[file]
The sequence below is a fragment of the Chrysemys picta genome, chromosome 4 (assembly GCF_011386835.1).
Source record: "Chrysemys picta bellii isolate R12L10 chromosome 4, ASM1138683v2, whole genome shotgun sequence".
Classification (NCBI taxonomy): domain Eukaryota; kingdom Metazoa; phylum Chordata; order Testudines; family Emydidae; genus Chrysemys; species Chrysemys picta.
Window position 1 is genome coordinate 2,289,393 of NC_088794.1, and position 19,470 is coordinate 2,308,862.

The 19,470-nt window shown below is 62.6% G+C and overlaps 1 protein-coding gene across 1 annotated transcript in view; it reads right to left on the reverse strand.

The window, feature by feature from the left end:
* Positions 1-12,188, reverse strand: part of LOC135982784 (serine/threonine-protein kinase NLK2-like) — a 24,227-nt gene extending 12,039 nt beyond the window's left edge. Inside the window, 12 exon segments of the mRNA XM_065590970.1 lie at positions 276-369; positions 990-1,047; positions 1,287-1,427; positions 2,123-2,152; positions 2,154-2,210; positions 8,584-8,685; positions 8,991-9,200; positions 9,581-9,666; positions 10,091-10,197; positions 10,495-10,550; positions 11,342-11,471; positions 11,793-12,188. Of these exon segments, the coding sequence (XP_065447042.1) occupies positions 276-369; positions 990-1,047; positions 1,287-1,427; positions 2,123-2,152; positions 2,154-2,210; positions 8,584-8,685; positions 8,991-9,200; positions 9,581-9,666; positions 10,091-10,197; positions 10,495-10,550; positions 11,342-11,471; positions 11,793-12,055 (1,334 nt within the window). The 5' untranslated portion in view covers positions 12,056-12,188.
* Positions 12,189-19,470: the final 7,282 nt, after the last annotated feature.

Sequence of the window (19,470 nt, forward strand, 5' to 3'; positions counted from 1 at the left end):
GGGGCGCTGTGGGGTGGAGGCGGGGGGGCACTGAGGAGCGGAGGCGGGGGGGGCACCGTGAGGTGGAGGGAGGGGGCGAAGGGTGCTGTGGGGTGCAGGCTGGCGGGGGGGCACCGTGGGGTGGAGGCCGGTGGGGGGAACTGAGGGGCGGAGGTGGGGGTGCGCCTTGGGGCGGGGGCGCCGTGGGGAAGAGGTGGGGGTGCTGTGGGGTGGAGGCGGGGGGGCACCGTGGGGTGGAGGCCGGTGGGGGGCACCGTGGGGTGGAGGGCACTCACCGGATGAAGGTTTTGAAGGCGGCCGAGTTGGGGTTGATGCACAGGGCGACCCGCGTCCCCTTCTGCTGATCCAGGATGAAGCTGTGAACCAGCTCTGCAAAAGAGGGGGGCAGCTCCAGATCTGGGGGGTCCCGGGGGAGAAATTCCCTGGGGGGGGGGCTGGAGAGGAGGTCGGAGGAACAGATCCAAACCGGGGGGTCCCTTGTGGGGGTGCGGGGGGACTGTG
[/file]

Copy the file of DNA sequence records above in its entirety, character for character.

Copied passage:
The sequence below is a fragment of the Chrysemys picta genome, chromosome 4 (assembly GCF_011386835.1).
Source record: "Chrysemys picta bellii isolate R12L10 chromosome 4, ASM1138683v2, whole genome shotgun sequence".
Classification (NCBI taxonomy): domain Eukaryota; kingdom Metazoa; phylum Chordata; order Testudines; family Emydidae; genus Chrysemys; species Chrysemys picta.
Window position 1 is genome coordinate 2,289,393 of NC_088794.1, and position 19,470 is coordinate 2,308,862.

The 19,470-nt window shown below is 62.6% G+C and overlaps 1 protein-coding gene across 1 annotated transcript in view; it reads right to left on the reverse strand.

The window, feature by feature from the left end:
* Positions 1-12,188, reverse strand: part of LOC135982784 (serine/threonine-protein kinase NLK2-like) — a 24,227-nt gene extending 12,039 nt beyond the window's left edge. Inside the window, 12 exon segments of the mRNA XM_065590970.1 lie at positions 276-369; positions 990-1,047; positions 1,287-1,427; positions 2,123-2,152; positions 2,154-2,210; positions 8,584-8,685; positions 8,991-9,200; positions 9,581-9,666; positions 10,091-10,197; positions 10,495-10,550; positions 11,342-11,471; positions 11,793-12,188. Of these exon segments, the coding sequence (XP_065447042.1) occupies positions 276-369; positions 990-1,047; positions 1,287-1,427; positions 2,123-2,152; positions 2,154-2,210; positions 8,584-8,685; positions 8,991-9,200; positions 9,581-9,666; positions 10,091-10,197; positions 10,495-10,550; positions 11,342-11,471; positions 11,793-12,055 (1,334 nt within the window). The 5' untranslated portion in view covers positions 12,056-12,188.
* Positions 12,189-19,470: the final 7,282 nt, after the last annotated feature.

Sequence of the window (19,470 nt, forward strand, 5' to 3'; positions counted from 1 at the left end):
GGGGCGCTGTGGGGTGGAGGCGGGGGGGCACTGAGGAGCGGAGGCGGGGGGGGCACCGTGAGGTGGAGGGAGGGGGCGAAGGGTGCTGTGGGGTGCAGGCTGGCGGGGGGGCACCGTGGGGTGGAGGCCGGTGGGGGGAACTGAGGGGCGGAGGTGGGGGTGCGCCTTGGGGCGGGGGCGCCGTGGGGAAGAGGTGGGGGTGCTGTGGGGTGGAGGCGGGGGGGCACCGTGGGGTGGAGGCCGGTGGGGGGCACCGTGGGGTGGAGGGCACTCACCGGATGAAGGTTTTGAAGGCGGCCGAGTTGGGGTTGATGCACAGGGCGACCCGCGTCCCCTTCTGCTGATCCAGGATGAAGCTGTGAACCAGCTCTGCAAAAGAGGGGGGCAGCTCCAGATCTGGGGGGTCCCGGGGGAGAAATTCCCTGGGGGGGGGGCTGGAGAGGAGGTCGGAGGAACAGATCCAAACCGGGGGGTCCCTTGTGGGGGTGCGGGGGGACTGTG